I can't quite understand why. I can only assume it is because the message it gives - that black people in South Africa in the 1940s are unjustly and entirely oppressed - which now seems so obvious, was, at the time it was written, revolutionary.
The book tells the story of a elderly black pastor from the rural areas who goes to Johannesburg to find his son. As is traditional for sons who go to Johannesburg, he has gone to the bad - but badder than most: he has shot a white man in a home invasion, and is sentenced to death. The old man's search for his son, and then the reconciliation he attempts with the father of the murdered white man, gives a picture of the whole of South Africa in one small sad story.
What did surprise me in this book was the account of the scale of the violent crime in South Africa at that time. For some reason, I thought extreme and random violence was a more contemporary problem; but apparently it has been an issue for almost as long as Joburg has been a city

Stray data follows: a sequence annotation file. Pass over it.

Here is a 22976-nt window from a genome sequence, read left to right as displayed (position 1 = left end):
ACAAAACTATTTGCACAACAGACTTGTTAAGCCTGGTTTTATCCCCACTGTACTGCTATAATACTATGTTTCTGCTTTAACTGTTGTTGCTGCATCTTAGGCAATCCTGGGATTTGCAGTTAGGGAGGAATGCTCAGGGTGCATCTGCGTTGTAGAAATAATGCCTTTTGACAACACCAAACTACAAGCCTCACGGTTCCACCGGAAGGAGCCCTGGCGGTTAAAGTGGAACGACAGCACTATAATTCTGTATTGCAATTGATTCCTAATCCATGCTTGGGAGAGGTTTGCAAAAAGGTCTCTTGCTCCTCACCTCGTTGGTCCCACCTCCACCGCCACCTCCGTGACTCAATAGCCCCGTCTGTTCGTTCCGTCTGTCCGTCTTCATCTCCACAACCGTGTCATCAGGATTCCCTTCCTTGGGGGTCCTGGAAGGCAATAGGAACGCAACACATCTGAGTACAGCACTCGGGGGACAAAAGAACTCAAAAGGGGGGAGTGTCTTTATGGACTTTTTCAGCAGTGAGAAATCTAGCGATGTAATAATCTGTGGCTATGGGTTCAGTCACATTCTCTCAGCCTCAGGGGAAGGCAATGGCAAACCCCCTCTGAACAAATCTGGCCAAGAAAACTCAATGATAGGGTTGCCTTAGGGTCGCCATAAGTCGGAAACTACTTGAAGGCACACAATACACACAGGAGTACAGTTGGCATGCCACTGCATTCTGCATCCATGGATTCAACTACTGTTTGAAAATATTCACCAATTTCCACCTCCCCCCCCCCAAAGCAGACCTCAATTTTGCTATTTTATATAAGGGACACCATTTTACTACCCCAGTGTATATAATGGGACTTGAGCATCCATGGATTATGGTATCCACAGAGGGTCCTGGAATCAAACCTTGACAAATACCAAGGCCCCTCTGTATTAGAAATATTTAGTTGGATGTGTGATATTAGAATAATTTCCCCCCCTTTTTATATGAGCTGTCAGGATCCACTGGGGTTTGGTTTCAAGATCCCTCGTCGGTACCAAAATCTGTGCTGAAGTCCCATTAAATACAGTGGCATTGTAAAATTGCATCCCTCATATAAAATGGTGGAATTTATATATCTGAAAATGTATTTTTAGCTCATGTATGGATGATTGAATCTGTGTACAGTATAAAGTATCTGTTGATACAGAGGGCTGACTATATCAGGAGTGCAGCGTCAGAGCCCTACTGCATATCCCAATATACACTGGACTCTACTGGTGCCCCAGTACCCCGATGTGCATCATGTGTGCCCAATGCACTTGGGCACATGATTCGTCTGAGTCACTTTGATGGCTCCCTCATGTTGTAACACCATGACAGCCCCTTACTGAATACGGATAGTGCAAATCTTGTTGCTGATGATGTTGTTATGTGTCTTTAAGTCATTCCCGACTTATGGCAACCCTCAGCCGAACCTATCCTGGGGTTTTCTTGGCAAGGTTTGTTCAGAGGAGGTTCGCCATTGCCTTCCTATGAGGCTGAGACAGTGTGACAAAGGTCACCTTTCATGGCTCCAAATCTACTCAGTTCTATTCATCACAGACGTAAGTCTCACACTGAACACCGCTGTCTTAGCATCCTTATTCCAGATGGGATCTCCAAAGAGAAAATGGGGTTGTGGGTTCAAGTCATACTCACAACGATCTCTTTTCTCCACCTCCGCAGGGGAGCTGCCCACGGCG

We shall live from day to day, and put more locks on the doors, and get a fine fierce dog when the fine fierce bitch next door has pups, and hold onto our handbags more tenaciously; and the beauty of the trees by night, and the raptures of lovers under the stars, these things we shall forego. We shall forego the coming home drunk and through the midnight streets, and the evening walk over the star-lit veld. We shall be careful, and knock this off our lives, and knock that off our lives, and hedge ourselves about with safety and precaution. And our lives will shrink, but they shall be the lives of superior beings; and we shall live with fear, but at least it will not be a fear of the unknown.
I come from a fairly dangerous city - not a Joburg, but certainly not an Amsterdam; not a city where you walk around after dark; and I never really thought before about the many small choices a society makes over time that end up with a situation where it feels normal to never ever be out after dark without a car wrapped around you